# The Go Language – Exploring Constants – part 5

Exploring Constants in Go - demonstration of Untyped constants in expressions

Hi All,

We are continuing Go language series. In following previous articles we explored introduction to Go, wrote our first Go program, went through basic data types in Go and started with exploring strings in Go

• What are Constants in Go
• Types of Constants in Go
• Using Constants in expressions
• Constant generator – iota

What are constants in Go

• Constants are used for fixed values. For example value of “pi” in maths – it always remain same, never change
• Constants are used when we need to use it through out project and doesn’t want to change the value – also avoid accidental change in value
• Declaring constant – constants can be declared in Go by using “const” keyword as

``const <constant_name> [data type] = "fixed value"``

• Examples
• const pi = 3.14 //approximate
• const strHappy string = “LIFE IS BEAUTIFUL”
• Data Type is optional – if we didn’t specified data type then its untyped constant – and based on right hand side value type is considered

• Once we declared constants we can change there values , if we try to change the constant value we get error / panic as

can not assigned to pi

• We can not use “:=” to declare Constants

Types of Constants in Go

• Typed constants
• Constants which are declared with specific data type
• Untyped constants
• If we didn’t declare constant with specific data type those are untyped constants
• There are untyped boolean, untyped integer, untyped rune, untyped float, untyped complex and untyped string – untyped constants
• Untyped constants allows us to use them in expression like

``````        //declaring constant - untyped float constant
const pi = 3.14

//declaring constant - typed string constant
const strHappy string = "LIFE IS BEAUTIFUL"``````

• In Go, we are not allowed to use mixed type of variables in expression like

``````var intNum int = 200 //variable of type int
var int64Num = 500 // variable of type int64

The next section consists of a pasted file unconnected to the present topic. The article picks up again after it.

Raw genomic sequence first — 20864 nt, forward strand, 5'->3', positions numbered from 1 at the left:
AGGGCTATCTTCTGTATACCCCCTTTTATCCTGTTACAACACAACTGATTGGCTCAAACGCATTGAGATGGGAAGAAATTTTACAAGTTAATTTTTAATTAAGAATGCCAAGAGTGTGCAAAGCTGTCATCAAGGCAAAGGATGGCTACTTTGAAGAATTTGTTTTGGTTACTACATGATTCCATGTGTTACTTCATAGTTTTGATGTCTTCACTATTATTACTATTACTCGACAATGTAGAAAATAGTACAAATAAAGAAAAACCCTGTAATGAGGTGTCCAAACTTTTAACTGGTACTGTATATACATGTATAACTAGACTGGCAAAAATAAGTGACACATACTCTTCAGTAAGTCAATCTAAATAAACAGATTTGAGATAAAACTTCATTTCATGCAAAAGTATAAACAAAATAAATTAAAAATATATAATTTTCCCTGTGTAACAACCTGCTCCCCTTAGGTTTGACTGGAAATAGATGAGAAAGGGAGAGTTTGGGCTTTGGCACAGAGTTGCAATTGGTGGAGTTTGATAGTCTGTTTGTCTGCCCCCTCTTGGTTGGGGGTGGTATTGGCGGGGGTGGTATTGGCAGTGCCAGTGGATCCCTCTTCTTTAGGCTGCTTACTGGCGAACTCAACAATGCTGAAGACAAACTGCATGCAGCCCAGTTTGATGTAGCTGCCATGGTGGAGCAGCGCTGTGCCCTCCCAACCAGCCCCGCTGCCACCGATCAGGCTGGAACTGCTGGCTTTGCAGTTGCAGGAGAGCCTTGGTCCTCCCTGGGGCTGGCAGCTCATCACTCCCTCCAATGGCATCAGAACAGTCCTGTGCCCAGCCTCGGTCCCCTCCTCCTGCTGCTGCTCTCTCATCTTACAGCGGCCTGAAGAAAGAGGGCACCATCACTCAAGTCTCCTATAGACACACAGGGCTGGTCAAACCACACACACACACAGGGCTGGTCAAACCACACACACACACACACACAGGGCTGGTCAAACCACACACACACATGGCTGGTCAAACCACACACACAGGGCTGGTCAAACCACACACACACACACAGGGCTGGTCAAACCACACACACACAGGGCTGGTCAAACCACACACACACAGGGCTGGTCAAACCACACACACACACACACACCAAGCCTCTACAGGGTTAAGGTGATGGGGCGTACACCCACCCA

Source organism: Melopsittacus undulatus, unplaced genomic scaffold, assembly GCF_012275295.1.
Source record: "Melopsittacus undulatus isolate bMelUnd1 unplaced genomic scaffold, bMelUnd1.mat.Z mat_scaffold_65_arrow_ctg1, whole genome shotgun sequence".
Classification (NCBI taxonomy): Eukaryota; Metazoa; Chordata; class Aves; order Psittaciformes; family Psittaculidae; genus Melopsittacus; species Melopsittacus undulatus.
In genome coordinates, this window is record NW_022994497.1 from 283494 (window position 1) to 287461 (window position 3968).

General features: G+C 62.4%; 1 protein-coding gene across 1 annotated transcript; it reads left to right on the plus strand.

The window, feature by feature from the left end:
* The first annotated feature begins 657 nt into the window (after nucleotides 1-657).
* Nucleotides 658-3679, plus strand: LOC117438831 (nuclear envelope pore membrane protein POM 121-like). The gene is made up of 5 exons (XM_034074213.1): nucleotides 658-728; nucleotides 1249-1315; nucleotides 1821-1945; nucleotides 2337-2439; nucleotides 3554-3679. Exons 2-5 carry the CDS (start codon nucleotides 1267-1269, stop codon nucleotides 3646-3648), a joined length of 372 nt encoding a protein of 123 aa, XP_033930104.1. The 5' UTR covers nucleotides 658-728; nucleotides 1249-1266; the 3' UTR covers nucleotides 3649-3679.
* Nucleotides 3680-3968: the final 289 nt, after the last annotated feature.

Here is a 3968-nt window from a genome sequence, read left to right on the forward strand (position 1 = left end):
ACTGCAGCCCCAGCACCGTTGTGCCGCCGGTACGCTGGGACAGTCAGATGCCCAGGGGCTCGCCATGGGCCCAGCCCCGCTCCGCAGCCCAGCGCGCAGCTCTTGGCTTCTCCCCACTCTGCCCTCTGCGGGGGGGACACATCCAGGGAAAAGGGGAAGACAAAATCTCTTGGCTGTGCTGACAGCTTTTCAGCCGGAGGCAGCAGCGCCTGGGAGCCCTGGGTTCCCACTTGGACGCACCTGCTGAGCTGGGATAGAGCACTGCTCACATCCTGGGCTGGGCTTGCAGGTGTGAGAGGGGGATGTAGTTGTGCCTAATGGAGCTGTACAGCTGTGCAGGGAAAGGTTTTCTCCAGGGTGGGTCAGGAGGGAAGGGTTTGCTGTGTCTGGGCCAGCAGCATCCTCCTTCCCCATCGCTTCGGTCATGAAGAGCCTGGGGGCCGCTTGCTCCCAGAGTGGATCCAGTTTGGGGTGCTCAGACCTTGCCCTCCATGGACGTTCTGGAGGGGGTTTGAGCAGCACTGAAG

var result = intNum + int64Num // compile time error``````

• To work above code we need to do explicitly type casting as

``````var intNum int = 200 //variable of type int
var int64Num = 500 // variable of type int64

var result = intNum + int(int64Num)``````

• But we can use mixed type in expressions by using untyped constants

``````//Untyped constants used in expression
const expr_demo = 2.5 + 5

const _expr_demo = 's' + 10``````

• If we compare two different untyped constants – result will be always untyped boolean constant as

``const boolResult = 5 > 7.5  // false - untyped boolean constant``

• If we use same typed constants in expression – result will be of same type as

``const boolSameTypeResult = 10/3 //result is-3-untyped integer constant``

• If in expression, if operands are of different types then result will be operands type that is bigger as – int < rune < float < complex

``const boolSameTypeResult = 10.0/3 //result is-3.3-float constant``
• Constant generator – iota
• iota is used to generate sequence of related values starting with Zero (0) and increments value by 1 for each item
• Example
• in time package, there is constant of type weekday represent the days of week, starting with Sunday with value Zero (0) as below in code
• Here value for Sunday will be 0 , Monday – 1…

``````	type Weekday int

const (
Sunday Weekday = iota
Monday
Tuesday
Wednesday
Thursday
Friday
Saturday
)``````

Thanks for reading !!! Any discussion / suggestions / thoughts / questions are welcome!!!

HAVE A GREAT TIME AHEAD !!! LIFE IS BEAUTIFUL 🙂